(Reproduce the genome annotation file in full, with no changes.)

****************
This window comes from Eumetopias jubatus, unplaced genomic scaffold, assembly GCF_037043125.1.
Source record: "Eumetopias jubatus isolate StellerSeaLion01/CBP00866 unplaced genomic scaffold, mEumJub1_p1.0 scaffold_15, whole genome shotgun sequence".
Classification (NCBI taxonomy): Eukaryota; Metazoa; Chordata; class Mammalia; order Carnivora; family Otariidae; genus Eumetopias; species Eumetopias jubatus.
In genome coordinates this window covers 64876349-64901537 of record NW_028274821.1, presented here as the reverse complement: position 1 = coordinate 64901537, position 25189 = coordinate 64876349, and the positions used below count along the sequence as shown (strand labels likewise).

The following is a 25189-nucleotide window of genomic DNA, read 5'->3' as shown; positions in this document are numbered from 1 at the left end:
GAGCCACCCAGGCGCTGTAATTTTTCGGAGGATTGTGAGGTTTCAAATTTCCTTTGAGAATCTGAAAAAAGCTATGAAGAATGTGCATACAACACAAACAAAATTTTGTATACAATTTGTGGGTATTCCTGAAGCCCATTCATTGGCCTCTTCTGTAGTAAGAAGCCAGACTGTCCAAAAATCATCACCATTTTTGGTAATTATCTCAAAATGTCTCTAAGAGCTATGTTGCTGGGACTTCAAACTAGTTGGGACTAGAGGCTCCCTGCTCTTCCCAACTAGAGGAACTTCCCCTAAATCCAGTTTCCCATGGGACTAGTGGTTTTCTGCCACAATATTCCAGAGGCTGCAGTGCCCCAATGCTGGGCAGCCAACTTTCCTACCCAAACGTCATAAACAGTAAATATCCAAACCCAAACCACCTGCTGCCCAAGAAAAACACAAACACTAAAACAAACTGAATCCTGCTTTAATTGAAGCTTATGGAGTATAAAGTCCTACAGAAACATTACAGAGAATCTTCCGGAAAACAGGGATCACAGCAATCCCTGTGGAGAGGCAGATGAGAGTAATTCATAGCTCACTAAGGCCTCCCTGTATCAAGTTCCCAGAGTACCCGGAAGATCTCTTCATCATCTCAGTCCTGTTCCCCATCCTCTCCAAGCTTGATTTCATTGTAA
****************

This window comes from Eumetopias jubatus, unplaced genomic scaffold, assembly GCF_037043125.1.
Source record: "Eumetopias jubatus isolate StellerSeaLion01/CBP00866 unplaced genomic scaffold, mEumJub1_p1.0 scaffold_15, whole genome shotgun sequence".
Classification (NCBI taxonomy): Eukaryota; Metazoa; Chordata; class Mammalia; order Carnivora; family Otariidae; genus Eumetopias; species Eumetopias jubatus.
In genome coordinates this window covers 64876349-64901537 of record NW_028274821.1, presented here as the reverse complement: position 1 = coordinate 64901537, position 25189 = coordinate 64876349, and the positions used below count along the sequence as shown (strand labels likewise).

The following is a 25189-nucleotide window of genomic DNA, read 5'->3' as shown; positions in this document are numbered from 1 at the left end:
GAGCCACCCAGGCGCTGTAATTTTTCGGAGGATTGTGAGGTTTCAAATTTCCTTTGAGAATCTGAAAAAAGCTATGAAGAATGTGCATACAACACAAACAAAATTTTGTATACAATTTGTGGGTATTCCTGAAGCCCATTCATTGGCCTCTTCTGTAGTAAGAAGCCAGACTGTCCAAAAATCATCACCATTTTTGGTAATTATCTCAAAATGTCTCTAAGAGCTATGTTGCTGGGACTTCAAACTAGTTGGGACTAGAGGCTCCCTGCTCTTCCCAACTAGAGGAACTTCCCCTAAATCCAGTTTCCCATGGGACTAGTGGTTTTCTGCCACAATATTCCAGAGGCTGCAGTGCCCCAATGCTGGGCAGCCAACTTTCCTACCCAAACGTCATAAACAGTAAATATCCAAACCCAAACCACCTGCTGCCCAAGAAAAACACAAACACTAAAACAAACTGAATCCTGCTTTAATTGAAGCTTATGGAGTATAAAGTCCTACAGAAACATTACAGAGAATCTTCCGGAAAACAGGGATCACAGCAATCCCTGTGGAGAGGCAGATGAGAGTAATTCATAGCTCACTAAGGCCTCCCTGTATCAAGTTCCCAGAGTACCCGGAAGATCTCTTCATCATCTCAGTCCTGTTCCCCATCCTCTCCAAGCTTGATTTCATTGTAA